The majority endorsed the idea that there can be no ‘one size fits all’ approach to resolving questions of multiplicity arising out of competing class actions and provided examples of case management tools available to courts including:
- De-classing orders;
- A joint-trial of proceedings with each left as an open class; and
- A joint trial of proceedings in which only one proceeding remains an open class and the rest are closed with a joint trial of all.
Endorsement of the above approaches at the High Court level is likely to give case managers comfort that these innovative approaches developed in the absence of overt statutory guidance are valid.
Further, the majority found that while the order in which proceedings are commenced does not constitute a mandatory matter for consideration, it is a relevant consideration, particularly where proceedings are not commended in quick succession. Matters and circumstances arising after each proceeding is filed will also be relevant to deciding questions of multiplicity including the actions of group members, the degree of expedition with which the representative parties have approached the proceeding, including the way they have conducted themselves in relation to interlocutory matters.
Similarly, the majority found that litigation funding arrangements from law firms or private litigation funders alike are not mandatory considerations in a multi-factorial analysis. However they are relevant to the process of deciding questions of multiplicity with the best interests of group members in mind as such arrangements will directly affect each group member’s possible recovery and may affect the overall success of a proceeding.
Guidance in relation to litigation funding arrangements
The majority highlighted that Ward CJ in Eq’s approach to deciding which funding arrangement would be in the best interests of group members was not the only manner in which a Court may come to such a conclusion. Indeed, consistent with the no ‘one size fits all approach’, the majority held that questions of litigation funding arrangement superiority and group member best interests may be dealt with by an adversarial approach where there are complex and interrelated considerations and a real potential for conflicts of interest.
The majority put forward two potential approaches:
- The appointment of a special referee to inquire into each proceedings’ litigation funding arrangements; or
- A requirement that competing applicants engage and fund a contradictor who is a common group member of each proceeding to represent the interests of other common group members.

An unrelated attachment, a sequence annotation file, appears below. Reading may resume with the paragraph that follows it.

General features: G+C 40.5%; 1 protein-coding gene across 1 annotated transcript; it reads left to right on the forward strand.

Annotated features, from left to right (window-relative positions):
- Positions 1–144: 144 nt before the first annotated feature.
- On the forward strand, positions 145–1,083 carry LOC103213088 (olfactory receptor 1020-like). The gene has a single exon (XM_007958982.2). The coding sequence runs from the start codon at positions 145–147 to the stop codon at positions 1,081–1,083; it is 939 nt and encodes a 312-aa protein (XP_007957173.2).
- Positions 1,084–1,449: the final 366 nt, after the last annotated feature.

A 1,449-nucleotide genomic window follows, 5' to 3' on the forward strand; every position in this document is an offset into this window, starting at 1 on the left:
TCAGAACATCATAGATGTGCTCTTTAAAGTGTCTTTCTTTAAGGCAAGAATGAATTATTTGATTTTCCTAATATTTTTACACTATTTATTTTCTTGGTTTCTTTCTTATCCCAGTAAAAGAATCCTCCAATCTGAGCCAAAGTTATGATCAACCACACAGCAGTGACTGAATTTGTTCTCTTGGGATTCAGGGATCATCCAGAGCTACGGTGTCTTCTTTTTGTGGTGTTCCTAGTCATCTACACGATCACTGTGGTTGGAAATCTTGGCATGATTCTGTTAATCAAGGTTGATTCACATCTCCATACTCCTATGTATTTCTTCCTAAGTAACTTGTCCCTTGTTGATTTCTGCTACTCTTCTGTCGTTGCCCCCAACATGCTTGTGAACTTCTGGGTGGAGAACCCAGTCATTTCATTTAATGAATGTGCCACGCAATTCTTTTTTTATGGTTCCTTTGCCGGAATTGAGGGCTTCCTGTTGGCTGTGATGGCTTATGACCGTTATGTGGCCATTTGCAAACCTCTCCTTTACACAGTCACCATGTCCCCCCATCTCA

By adopting one or more of these approaches, the majority stated that the Court would not be faced with a task akin to an ‘auction process’ but would instead be in familiar territory, treating the decision as one similar to consideration of the position of trustees, liquidators, attorneys or persons under disability. This, the majority say, would allow for conflicts of interests and the bests interests of group members to be squarely addressed.
Kiefel CJ and Keane J decided in favour of Ms Wigmans, finding that neither the Civil Procedure Act, nor the Supreme Court’s inherent power to prevent abuse of its processes authorises it to make a selection of a litigation funder (in whichever form that may be) in a representative proceeding. The dissenters described any potential ‘race to the courthouse’ scenario as an ‘irrelevant distraction’, especially where there is no specific criticism which can be made about the case brought by the race’s winner.
The dissenters called for ‘legislative direction’ enlisting the courts to determine matters arising between competing applicants and their associated representatives and/or funders. Because of this lack of legislative guidance, courts must give effect to the prima facie entitlement of a first-in-time filed proceeding’s applicant to insist on the determination of their claim, the dissenters found.
The dissenters also found that while Ward CJ in Eq’s multi-factorial analysis may be appropriate for determining carriage and certification motions in the United States of America, such an approach is not supported by the provisions of the Civil Procedure Act or the Court’s inherent jurisdiction in Australia.
This case concerned the rules of engagement of participants in beauty parades. While firmly within the High Court’s hands to re-write those rules, the 3:2 majority decided not only to maintain the status quo, but to re-inforce the creative and innovative approaches taken by judges throughout recent years to deal with competing class actions.